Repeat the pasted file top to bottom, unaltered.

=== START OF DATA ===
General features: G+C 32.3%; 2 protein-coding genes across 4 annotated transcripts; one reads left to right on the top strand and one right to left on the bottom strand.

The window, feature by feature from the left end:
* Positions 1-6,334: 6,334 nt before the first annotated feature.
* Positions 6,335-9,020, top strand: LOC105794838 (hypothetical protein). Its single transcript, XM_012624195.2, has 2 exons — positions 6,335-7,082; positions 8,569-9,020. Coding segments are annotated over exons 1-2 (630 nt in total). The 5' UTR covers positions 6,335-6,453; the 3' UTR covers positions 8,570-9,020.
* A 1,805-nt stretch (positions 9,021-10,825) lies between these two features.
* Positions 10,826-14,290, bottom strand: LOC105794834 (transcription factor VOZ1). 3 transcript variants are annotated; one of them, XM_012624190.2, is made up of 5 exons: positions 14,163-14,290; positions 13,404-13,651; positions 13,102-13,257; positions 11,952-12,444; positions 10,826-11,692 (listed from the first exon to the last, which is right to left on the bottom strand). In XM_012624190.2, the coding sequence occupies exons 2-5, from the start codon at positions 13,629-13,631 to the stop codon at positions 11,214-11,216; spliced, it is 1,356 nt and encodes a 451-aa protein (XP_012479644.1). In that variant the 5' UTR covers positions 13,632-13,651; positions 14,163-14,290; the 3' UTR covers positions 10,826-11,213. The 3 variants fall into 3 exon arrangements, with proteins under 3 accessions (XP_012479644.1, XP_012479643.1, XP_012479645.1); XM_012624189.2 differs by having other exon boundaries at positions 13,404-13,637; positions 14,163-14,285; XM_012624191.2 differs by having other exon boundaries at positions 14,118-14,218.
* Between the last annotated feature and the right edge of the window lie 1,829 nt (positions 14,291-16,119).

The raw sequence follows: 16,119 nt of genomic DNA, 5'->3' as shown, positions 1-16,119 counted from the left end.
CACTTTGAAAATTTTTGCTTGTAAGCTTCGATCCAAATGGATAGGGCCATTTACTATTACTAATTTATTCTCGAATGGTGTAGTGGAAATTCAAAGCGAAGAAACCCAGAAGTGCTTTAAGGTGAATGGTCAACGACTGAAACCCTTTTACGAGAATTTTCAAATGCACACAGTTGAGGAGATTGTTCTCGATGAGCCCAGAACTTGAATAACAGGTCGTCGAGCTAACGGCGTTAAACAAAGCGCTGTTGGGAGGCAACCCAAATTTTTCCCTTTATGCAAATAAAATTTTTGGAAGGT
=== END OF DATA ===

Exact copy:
General features: G+C 32.3%; 2 protein-coding genes across 4 annotated transcripts; one reads left to right on the top strand and one right to left on the bottom strand.

The window, feature by feature from the left end:
* Positions 1-6,334: 6,334 nt before the first annotated feature.
* Positions 6,335-9,020, top strand: LOC105794838 (hypothetical protein). Its single transcript, XM_012624195.2, has 2 exons — positions 6,335-7,082; positions 8,569-9,020. Coding segments are annotated over exons 1-2 (630 nt in total). The 5' UTR covers positions 6,335-6,453; the 3' UTR covers positions 8,570-9,020.
* A 1,805-nt stretch (positions 9,021-10,825) lies between these two features.
* Positions 10,826-14,290, bottom strand: LOC105794834 (transcription factor VOZ1). 3 transcript variants are annotated; one of them, XM_012624190.2, is made up of 5 exons: positions 14,163-14,290; positions 13,404-13,651; positions 13,102-13,257; positions 11,952-12,444; positions 10,826-11,692 (listed from the first exon to the last, which is right to left on the bottom strand). In XM_012624190.2, the coding sequence occupies exons 2-5, from the start codon at positions 13,629-13,631 to the stop codon at positions 11,214-11,216; spliced, it is 1,356 nt and encodes a 451-aa protein (XP_012479644.1). In that variant the 5' UTR covers positions 13,632-13,651; positions 14,163-14,290; the 3' UTR covers positions 10,826-11,213. The 3 variants fall into 3 exon arrangements, with proteins under 3 accessions (XP_012479644.1, XP_012479643.1, XP_012479645.1); XM_012624189.2 differs by having other exon boundaries at positions 13,404-13,637; positions 14,163-14,285; XM_012624191.2 differs by having other exon boundaries at positions 14,118-14,218.
* Between the last annotated feature and the right edge of the window lie 1,829 nt (positions 14,291-16,119).

The raw sequence follows: 16,119 nt of genomic DNA, 5'->3' as shown, positions 1-16,119 counted from the left end.
CACTTTGAAAATTTTTGCTTGTAAGCTTCGATCCAAATGGATAGGGCCATTTACTATTACTAATTTATTCTCGAATGGTGTAGTGGAAATTCAAAGCGAAGAAACCCAGAAGTGCTTTAAGGTGAATGGTCAACGACTGAAACCCTTTTACGAGAATTTTCAAATGCACACAGTTGAGGAGATTGTTCTCGATGAGCCCAGAACTTGAATAACAGGTCGTCGAGCTAACGGCGTTAAACAAAGCGCTGTTGGGAGGCAACCCAAATTTTTCCCTTTATGCAAATAAAATTTTTGGAAGGT